“To be fair, this book is not based on a professional. It’s not for a professional cook or somebody that works in a kitchen to take and get an idea from. This is about people at home, and I haven’t written this book for chefs, I’ve written this book for people. Some people are just starting out, and there’s even some stuff in there for children to cook, and stuff for people who are a little bit frightened of food. There’s also stuff in there for people who want to be a little bit more adventurous, and want a challenge. But really, the most important thing is inspiration. I’d just like people to be inspired a little bit and open the book and say “ah, that looks cool.” When people cook from my book, I would like them to put their own spin on it. I’d like them to put in the things that they’d like to eat with it. Do you know what I mean? If you follow a recipe, that’s a really lovely thing, but make notes on the book and change the recipe and do something so that it becomes yours, I think that’s really important. Say you’re making a Birthday cake for someone and you copy it out of the book, you don’t write ‘Happy Birthday Sue’, you write ‘Happy Birthday (whoever’s Birthday is on it) so, of course, you’ve already changed it. So I think that’s really important to me. Accessibility: absolutely paramount for being successful.”

You’ve been a chef for quite a long time now, when did you first fall in love with cooking?

“I don’t know how you’d really define that. I think it’s the same as falling in love with a child, I think it just happens and you don’t really know, for that sort of reason. Food is so emotive, I mean you go through parts of your life when you don’t even realise how much you love it and how much you enjoy it. Food has always been a part of my life, and I think that around the world it’s a part of everybody’s life. I mean were born to eat, and if you don’t love food that’s a bit of a weird thing, isn’t it? There’s only one person in my life that’s ever said to me “it’s just fuel, I can’t be bothered with eating”, and I found that a bit sad really. I mean that’s the way they are, but I found it a real shame, but I’ve always loved it. I’ve always eaten and I’ve always enjoyed it, and I’ve always cooked and I wouldn’t be able to tell you. I’ve been cooking professionally since I was 16 and went to college when I was 20, but I’ve always, always cooked.”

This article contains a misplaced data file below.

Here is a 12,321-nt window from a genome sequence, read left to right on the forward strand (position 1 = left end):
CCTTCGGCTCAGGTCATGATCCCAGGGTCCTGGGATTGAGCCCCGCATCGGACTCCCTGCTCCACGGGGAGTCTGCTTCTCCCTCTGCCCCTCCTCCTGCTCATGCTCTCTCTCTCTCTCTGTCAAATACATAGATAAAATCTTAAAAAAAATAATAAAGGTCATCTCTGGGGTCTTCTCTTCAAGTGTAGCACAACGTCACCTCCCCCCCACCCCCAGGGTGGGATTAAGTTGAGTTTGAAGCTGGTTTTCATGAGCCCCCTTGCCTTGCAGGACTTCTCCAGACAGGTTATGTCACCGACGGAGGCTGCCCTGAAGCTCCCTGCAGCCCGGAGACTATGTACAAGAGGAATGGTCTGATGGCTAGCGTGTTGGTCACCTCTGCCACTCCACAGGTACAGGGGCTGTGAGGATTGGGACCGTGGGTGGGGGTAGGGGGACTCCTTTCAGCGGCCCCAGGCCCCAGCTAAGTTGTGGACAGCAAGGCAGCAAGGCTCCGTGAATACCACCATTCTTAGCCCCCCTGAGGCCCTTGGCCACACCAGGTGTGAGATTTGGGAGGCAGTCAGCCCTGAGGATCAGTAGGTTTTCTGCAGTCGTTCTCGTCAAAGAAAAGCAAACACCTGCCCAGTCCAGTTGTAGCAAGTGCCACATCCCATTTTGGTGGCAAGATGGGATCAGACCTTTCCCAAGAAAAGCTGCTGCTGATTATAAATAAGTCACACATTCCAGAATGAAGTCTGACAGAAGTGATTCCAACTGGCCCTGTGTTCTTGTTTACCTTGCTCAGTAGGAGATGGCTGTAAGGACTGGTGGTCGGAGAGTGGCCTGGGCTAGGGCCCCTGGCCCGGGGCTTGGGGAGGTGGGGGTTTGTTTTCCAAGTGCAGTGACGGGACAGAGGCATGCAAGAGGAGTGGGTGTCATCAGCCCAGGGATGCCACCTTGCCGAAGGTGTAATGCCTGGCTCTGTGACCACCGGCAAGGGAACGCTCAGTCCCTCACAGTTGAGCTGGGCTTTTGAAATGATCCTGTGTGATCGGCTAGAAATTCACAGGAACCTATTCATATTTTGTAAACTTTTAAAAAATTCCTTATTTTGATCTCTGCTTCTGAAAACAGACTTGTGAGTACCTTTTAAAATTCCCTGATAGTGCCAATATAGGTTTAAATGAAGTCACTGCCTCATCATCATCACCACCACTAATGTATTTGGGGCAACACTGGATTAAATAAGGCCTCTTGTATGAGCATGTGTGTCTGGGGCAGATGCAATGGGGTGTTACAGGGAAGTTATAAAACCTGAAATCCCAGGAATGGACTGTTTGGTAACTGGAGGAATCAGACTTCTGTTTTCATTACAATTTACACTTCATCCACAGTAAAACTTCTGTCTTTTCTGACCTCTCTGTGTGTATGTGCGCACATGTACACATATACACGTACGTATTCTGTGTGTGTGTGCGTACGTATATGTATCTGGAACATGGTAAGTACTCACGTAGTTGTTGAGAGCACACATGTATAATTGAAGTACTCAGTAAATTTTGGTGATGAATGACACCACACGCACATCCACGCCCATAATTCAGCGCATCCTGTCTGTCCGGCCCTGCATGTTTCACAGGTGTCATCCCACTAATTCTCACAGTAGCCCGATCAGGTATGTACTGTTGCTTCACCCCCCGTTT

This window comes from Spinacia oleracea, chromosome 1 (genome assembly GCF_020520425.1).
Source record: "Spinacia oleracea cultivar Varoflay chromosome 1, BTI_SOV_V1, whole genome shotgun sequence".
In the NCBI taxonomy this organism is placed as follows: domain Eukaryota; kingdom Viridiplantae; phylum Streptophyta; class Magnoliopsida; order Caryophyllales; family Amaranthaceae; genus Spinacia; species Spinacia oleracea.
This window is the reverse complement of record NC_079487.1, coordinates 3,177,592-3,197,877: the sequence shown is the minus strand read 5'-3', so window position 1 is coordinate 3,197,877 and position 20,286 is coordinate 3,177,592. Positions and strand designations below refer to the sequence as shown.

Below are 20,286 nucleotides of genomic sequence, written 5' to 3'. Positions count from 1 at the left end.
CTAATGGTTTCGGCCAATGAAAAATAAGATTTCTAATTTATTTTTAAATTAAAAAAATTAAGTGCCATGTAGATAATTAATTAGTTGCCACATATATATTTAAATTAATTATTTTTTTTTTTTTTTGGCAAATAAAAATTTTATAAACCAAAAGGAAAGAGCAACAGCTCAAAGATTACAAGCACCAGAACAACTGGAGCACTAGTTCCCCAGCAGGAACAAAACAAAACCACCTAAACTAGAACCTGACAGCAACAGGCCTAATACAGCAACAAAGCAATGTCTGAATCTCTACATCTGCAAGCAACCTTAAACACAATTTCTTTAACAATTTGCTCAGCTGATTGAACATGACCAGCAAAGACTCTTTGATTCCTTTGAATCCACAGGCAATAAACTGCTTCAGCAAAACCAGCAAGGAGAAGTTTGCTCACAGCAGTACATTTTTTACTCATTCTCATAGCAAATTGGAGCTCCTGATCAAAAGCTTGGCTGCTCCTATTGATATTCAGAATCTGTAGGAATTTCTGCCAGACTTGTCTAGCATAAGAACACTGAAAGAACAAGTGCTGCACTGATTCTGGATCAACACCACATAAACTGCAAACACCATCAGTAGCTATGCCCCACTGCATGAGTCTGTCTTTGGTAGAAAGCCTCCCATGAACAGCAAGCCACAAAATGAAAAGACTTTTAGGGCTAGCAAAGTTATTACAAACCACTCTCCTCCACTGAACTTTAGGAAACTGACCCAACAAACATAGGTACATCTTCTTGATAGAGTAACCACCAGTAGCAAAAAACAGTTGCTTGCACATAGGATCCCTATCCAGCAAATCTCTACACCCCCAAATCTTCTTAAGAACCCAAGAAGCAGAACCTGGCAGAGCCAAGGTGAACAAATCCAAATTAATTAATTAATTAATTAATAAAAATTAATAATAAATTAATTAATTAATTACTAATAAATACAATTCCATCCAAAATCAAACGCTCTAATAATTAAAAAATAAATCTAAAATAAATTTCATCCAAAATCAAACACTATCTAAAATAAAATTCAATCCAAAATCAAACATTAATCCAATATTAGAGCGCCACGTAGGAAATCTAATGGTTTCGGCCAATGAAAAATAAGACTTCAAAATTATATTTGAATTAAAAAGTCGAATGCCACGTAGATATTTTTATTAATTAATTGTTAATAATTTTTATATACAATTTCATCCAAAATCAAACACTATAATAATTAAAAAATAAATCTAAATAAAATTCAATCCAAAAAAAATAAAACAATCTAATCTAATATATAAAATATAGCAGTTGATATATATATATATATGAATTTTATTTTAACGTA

Back to the book, there seems to be a real mix-up of different Cuisines, however, through your TV work, you show a real passion for Asian flavours. When did this love of Asian food come about?

“The world is a massive place, and I think we now eat food from all around the world. Asia is Australia’s neighbour, in the same way that Italy and France are England’s neighbour, so people cook Italian and French food – as I do now – because of its proximity to another country, and I think that the influence of the Asian community in Australia through the 1970s and 1980s really changed the face of Australian food, and Australasian food – as it is now – has a lot of Asian flavours in it, and that’s really where it all comes from. But I hope that any body in the world will be able to pick this book up and go “ahh, I like that, because that is the food that I like to eat.” And I also hope that people dabble in other things and try new things that are a little bit different, and that’s really the whole idea of ‘My Kind of Food’ because you can’t define it.”

From the whole book, do you have one favourite recipe for a dish that you tend to make far more than others?